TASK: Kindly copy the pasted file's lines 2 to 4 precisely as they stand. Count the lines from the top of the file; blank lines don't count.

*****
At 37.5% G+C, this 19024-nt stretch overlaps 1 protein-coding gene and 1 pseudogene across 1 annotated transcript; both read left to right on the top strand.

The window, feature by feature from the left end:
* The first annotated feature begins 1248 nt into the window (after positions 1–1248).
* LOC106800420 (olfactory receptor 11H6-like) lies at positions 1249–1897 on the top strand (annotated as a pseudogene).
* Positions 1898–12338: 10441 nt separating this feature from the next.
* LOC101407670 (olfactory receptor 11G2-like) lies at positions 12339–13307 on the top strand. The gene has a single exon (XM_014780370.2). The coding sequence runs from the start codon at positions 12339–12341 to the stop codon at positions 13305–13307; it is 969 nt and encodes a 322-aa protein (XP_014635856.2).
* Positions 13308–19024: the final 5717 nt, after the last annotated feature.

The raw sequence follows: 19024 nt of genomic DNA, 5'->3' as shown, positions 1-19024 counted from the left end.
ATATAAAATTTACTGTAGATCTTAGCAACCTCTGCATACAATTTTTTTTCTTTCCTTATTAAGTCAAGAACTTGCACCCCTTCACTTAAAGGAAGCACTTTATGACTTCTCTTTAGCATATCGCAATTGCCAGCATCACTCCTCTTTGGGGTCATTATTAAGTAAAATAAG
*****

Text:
The window, feature by feature from the left end:
* The first annotated feature begins 1248 nt into the window (after positions 1–1248).
* LOC106800420 (olfactory receptor 11H6-like) lies at positions 1249–1897 on the top strand (annotated as a pseudogene).